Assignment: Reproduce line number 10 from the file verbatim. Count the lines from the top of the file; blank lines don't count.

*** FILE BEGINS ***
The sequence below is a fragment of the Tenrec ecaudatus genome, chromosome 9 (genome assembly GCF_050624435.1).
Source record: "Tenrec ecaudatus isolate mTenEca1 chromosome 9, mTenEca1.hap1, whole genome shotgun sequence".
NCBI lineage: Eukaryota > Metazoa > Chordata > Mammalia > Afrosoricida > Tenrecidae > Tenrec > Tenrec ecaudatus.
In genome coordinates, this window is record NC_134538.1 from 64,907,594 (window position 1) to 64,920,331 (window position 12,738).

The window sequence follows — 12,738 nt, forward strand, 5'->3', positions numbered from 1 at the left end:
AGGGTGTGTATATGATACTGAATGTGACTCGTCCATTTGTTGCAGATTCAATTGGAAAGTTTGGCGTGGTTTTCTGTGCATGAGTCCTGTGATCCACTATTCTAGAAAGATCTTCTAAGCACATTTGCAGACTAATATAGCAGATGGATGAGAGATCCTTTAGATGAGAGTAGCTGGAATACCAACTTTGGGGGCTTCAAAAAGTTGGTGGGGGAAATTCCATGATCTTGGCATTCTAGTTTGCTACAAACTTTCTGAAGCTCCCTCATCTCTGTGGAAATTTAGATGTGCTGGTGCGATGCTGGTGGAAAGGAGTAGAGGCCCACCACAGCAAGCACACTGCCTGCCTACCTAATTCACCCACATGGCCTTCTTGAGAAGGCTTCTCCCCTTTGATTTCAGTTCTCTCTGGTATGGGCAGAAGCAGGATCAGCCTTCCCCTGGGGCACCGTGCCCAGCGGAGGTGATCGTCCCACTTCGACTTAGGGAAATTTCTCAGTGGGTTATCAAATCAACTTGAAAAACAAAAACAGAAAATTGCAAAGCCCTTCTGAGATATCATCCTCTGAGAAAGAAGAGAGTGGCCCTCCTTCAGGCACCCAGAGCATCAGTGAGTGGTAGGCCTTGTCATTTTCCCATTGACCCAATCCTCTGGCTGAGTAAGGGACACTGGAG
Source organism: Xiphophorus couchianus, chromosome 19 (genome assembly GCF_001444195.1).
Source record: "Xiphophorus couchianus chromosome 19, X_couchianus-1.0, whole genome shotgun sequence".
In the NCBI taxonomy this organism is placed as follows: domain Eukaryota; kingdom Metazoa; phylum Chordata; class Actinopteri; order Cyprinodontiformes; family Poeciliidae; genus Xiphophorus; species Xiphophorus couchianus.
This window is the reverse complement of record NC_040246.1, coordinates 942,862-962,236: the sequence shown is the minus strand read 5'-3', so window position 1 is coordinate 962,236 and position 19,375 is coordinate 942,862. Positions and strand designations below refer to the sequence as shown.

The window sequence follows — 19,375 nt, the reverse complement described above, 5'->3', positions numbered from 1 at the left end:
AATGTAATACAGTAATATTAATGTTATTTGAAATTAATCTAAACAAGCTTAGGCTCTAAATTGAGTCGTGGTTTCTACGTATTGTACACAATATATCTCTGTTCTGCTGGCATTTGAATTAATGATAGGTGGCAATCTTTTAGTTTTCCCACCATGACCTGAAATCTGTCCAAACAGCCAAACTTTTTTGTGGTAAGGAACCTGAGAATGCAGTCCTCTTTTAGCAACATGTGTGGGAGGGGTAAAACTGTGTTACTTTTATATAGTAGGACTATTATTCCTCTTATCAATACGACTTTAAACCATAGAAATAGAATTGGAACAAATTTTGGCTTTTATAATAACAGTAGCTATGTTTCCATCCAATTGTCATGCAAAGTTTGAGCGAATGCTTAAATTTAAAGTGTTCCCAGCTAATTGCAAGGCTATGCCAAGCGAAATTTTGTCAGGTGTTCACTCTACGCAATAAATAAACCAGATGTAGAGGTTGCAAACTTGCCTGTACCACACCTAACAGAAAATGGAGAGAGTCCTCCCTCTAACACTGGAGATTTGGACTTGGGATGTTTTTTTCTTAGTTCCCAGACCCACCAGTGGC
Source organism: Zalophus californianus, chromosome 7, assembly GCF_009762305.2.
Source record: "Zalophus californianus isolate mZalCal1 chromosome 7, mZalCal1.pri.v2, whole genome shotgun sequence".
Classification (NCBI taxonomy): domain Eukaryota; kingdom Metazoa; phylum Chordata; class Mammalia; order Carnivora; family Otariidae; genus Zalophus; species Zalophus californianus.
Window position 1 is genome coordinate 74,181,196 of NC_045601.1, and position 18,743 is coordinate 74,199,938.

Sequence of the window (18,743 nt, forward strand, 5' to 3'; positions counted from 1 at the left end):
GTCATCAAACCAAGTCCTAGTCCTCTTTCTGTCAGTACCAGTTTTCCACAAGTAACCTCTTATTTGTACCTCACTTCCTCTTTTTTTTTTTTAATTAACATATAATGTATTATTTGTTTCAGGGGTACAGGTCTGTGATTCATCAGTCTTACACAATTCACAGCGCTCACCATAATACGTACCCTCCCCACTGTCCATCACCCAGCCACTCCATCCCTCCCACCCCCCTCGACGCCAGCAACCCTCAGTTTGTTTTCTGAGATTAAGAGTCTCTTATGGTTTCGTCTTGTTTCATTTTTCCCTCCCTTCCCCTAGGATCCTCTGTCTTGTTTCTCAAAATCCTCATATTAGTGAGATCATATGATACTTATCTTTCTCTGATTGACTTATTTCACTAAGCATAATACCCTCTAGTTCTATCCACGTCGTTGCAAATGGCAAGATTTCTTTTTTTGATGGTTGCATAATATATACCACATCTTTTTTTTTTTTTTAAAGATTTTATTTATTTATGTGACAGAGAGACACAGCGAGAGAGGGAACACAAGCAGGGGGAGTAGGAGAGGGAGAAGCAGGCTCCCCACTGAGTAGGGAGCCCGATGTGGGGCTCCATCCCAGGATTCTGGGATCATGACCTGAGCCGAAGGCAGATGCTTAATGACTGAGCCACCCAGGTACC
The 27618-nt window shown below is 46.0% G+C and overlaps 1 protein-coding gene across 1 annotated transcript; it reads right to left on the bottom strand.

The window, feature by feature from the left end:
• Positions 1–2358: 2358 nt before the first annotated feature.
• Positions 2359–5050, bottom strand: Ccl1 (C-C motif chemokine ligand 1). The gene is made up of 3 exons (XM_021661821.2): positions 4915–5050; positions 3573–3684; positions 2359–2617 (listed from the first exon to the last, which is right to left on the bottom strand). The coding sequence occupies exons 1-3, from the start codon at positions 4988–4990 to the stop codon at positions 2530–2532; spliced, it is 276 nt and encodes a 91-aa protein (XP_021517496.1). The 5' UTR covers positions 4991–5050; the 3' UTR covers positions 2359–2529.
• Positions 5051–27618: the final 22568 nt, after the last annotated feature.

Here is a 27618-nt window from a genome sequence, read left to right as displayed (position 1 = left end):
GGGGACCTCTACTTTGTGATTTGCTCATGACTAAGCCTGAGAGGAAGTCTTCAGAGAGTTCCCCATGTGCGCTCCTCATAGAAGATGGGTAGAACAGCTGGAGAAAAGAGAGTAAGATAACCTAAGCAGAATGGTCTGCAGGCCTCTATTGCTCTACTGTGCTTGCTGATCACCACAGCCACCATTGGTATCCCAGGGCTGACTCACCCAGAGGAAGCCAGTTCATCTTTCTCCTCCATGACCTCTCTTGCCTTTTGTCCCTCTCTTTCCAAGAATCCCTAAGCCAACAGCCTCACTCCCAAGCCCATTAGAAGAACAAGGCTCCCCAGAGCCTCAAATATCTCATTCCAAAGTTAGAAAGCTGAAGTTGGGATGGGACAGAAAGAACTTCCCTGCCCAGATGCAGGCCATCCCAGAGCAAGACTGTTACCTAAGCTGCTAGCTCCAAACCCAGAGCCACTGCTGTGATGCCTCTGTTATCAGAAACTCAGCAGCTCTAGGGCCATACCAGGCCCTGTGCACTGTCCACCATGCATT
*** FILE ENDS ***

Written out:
This window is the reverse complement of record NC_040246.1, coordinates 942,862-962,236: the sequence shown is the minus strand read 5'-3', so window position 1 is coordinate 962,236 and position 19,375 is coordinate 942,862. Positions and strand designations below refer to the sequence as shown.